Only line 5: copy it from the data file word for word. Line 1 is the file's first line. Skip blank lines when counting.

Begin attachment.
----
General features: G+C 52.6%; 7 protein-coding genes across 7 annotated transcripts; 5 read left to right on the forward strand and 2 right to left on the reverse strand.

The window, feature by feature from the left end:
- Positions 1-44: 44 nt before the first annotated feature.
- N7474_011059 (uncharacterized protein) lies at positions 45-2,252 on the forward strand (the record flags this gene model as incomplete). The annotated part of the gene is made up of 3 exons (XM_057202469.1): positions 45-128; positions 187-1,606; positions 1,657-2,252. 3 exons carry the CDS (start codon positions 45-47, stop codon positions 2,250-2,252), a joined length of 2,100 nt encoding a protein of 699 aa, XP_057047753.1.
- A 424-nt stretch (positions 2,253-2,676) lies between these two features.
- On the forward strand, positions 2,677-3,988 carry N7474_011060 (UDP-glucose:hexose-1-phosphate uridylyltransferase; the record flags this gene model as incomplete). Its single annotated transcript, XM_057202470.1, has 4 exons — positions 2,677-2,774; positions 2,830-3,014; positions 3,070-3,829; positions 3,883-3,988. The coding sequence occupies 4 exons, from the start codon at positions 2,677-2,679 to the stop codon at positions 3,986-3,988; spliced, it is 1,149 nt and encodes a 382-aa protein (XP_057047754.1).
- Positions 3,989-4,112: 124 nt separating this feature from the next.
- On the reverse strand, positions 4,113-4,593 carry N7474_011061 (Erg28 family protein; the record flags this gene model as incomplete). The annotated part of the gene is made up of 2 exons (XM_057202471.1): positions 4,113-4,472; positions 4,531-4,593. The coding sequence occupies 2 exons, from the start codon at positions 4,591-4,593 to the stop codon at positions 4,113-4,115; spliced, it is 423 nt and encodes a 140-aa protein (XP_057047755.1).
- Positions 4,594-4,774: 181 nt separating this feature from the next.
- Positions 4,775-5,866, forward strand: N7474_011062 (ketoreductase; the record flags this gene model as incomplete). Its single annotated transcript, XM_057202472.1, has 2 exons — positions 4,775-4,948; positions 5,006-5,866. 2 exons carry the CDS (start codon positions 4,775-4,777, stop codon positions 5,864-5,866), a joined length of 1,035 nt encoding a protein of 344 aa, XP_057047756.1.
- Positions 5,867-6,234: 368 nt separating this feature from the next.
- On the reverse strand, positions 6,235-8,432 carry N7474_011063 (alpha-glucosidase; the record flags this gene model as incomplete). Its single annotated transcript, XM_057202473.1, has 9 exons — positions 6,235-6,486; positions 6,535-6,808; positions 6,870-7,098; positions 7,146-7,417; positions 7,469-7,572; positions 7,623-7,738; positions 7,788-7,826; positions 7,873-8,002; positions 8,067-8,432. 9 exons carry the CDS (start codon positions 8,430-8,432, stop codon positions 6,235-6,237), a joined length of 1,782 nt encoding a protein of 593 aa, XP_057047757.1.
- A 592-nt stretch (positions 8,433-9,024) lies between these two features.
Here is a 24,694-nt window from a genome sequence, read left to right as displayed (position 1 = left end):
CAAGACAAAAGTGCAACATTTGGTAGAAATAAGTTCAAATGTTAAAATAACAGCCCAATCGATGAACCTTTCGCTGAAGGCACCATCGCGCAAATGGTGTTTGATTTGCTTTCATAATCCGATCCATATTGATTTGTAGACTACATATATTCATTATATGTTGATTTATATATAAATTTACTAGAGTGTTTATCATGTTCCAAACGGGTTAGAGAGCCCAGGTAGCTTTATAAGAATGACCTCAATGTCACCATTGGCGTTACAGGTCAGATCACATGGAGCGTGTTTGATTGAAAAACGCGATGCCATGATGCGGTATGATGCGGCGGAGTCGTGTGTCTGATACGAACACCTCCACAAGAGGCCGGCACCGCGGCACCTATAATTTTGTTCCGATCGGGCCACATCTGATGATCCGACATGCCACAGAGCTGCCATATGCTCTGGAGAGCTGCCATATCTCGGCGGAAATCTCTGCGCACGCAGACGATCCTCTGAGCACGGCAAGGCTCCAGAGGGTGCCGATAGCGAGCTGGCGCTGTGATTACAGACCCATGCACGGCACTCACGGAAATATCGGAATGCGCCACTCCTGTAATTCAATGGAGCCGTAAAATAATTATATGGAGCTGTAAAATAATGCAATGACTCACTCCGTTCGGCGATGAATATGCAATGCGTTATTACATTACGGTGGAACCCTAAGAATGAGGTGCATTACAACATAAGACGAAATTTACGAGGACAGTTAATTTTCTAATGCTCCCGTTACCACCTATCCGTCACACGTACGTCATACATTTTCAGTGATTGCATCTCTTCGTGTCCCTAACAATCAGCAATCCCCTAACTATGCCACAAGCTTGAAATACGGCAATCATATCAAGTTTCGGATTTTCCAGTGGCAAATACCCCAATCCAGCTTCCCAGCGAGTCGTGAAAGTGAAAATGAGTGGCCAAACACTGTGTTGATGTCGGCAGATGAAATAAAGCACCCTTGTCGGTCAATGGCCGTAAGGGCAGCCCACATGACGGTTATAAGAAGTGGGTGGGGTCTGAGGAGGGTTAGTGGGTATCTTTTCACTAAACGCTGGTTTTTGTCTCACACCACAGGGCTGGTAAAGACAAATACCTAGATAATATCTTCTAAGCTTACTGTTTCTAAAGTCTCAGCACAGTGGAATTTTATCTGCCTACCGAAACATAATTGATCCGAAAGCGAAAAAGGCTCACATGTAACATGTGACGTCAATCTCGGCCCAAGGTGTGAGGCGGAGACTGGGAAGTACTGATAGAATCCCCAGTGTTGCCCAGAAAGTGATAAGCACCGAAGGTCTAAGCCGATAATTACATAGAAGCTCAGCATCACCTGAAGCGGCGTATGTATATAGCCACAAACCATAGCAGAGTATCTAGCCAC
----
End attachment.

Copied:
- A 424-nt stretch (positions 2,253-2,676) lies between these two features.